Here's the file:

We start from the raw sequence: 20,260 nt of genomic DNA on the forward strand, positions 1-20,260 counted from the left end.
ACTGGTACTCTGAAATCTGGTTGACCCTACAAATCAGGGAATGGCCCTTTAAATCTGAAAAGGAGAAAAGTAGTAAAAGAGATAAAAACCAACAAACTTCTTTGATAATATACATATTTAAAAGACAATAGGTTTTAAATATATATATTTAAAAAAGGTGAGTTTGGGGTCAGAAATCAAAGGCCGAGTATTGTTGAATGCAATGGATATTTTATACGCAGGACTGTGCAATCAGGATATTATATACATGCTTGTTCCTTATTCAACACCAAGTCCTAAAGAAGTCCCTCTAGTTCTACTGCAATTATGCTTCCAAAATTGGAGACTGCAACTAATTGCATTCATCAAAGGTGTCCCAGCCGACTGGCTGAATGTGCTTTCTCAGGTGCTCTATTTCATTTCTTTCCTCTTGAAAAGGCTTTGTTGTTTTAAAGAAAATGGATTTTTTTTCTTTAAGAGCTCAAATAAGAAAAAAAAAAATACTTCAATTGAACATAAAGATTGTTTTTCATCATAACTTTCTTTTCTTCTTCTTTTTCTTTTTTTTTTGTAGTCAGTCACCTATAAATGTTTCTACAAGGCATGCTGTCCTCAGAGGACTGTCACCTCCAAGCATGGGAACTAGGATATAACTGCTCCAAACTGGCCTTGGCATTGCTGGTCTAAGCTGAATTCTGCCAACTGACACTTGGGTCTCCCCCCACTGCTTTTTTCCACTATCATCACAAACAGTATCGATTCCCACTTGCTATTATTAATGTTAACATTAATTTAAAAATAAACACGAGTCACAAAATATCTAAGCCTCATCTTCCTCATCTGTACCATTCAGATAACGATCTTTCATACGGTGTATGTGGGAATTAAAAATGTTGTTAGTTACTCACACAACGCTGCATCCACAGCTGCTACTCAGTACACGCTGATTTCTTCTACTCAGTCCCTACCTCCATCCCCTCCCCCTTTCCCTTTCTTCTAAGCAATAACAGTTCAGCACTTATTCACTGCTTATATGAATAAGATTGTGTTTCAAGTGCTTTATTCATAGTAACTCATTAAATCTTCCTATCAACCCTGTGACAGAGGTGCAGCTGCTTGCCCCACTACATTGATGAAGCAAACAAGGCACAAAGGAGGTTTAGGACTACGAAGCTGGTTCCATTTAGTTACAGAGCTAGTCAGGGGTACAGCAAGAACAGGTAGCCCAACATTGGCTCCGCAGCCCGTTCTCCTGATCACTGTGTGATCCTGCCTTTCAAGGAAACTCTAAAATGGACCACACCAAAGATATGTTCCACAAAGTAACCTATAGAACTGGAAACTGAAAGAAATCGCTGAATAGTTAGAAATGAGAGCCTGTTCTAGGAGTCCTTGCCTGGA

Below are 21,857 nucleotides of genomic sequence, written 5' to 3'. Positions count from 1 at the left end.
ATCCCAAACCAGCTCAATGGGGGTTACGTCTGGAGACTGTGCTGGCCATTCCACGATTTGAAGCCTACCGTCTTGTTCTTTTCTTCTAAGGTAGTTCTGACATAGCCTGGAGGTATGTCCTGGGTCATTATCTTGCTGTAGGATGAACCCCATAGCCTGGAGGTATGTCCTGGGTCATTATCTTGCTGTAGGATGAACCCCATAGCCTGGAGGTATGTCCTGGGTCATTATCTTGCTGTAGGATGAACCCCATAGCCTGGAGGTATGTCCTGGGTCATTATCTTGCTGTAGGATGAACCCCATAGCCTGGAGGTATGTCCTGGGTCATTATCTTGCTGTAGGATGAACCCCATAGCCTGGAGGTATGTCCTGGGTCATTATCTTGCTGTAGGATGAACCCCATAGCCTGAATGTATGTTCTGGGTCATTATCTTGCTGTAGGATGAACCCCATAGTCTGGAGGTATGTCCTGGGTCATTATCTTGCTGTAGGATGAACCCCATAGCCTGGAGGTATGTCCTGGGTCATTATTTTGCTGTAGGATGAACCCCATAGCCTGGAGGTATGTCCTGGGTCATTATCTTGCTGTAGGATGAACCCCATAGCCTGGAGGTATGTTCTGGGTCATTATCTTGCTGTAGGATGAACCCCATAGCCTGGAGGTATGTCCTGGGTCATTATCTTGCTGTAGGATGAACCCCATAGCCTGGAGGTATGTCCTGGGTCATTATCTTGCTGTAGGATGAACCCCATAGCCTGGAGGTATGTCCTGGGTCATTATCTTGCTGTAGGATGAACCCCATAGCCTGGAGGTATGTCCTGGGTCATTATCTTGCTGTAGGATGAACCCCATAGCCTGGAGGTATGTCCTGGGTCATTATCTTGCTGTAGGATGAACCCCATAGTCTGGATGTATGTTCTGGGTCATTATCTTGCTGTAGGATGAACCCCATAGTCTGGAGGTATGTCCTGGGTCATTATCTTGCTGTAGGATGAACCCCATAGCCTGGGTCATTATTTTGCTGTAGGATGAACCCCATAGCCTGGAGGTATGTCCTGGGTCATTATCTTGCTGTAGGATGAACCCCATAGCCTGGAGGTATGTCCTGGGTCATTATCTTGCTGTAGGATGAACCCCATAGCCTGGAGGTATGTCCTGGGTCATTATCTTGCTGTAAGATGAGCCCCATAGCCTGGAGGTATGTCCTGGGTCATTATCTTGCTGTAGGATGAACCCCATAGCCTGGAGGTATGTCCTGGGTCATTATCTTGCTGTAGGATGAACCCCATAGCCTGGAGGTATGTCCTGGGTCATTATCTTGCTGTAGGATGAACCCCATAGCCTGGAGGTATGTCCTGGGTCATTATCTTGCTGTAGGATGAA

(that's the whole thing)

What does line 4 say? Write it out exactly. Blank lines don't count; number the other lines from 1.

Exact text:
ATCCCAAACCAGCTCAATGGGGGTTACGTCTGGAGACTGTGCTGGCCATTCCACGATTTGAAGCCTACCGTCTTGTTCTTTTCTTCTAAGGTAGTTCTGACATAGCCTGGAGGTATGTCCTGGGTCATTATCTTGCTGTAGGATGAACCCCATAGCCTGGAGGTATGTCCTGGGTCATTATCTTGCTGTAGGATGAACCCCATAGCCTGGAGGTATGTCCTGGGTCATTATCTTGCTGTAGGATGAACCCCATAGCCTGGAGGTATGTCCTGGGTCATTATCTTGCTGTAGGATGAACCCCATAGCCTGGAGGTATGTCCTGGGTCATTATCTTGCTGTAGGATGAACCCCATAGCCTGGAGGTATGTCCTGGGTCATTATCTTGCTGTAGGATGAACCCCATAGCCTGAATGTATGTTCTGGGTCATTATCTTGCTGTAGGATGAACCCCATAGTCTGGAGGTATGTCCTGGGTCATTATCTTGCTGTAGGATGAACCCCATAGCCTGGAGGTATGTCCTGGGTCATTATTTTGCTGTAGGATGAACCCCATAGCCTGGAGGTATGTCCTGGGTCATTATCTTGCTGTAGGATGAACCCCATAGCCTGGAGGTATGTTCTGGGTCATTATCTTGCTGTAGGATGAACCCCATAGCCTGGAGGTATGTCCTGGGTCATTATCTTGCTGTAGGATGAACCCCATAGCCTGGAGGTATGTCCTGGGTCATTATCTTGCTGTAGGATGAACCCCATAGCCTGGAGGTATGTCCTGGGTCATTATCTTGCTGTAGGATGAACCCCATAGCCTGGAGGTATGTCCTGGGTCATTATCTTGCTGTAGGATGAACCCCATAGCCTGGAGGTATGTCCTGGGTCATTATCTTGCTGTAGGATGAACCCCATAGTCTGGATGTATGTTCTGGGTCATTATCTTGCTGTAGGATGAACCCCATAGTCTGGAGGTATGTCCTGGGTCATTATCTTGCTGTAGGATGAACCCCATAGCCTGGGTCATTATTTTGCTGTAGGATGAACCCCATAGCCTGGAGGTATGTCCTGGGTCATTATCTTGCTGTAGGATGAACCCCATAGCCTGGAGGTATGTCCTGGGTCATTATCTTGCTGTAGGATGAACCCCATAGCCTGGAGGTATGTCCTGGGTCATTATCTTGCTGTAAGATGAGCCCCATAGCCTGGAGGTATGTCCTGGGTCATTATCTTGCTGTAGGATGAACCCCATAGCCTGGAGGTATGTCCTGGGTCATTATCTTGCTGTAGGATGAACCCCATAGCCTGGAGGTATGTCCTGGGTCATTATCTTGCTGTAGGATGAACCCCATAGCCTGGAGGTATGTCCTGGGTCATTATCTTGCTGTAGGATGAA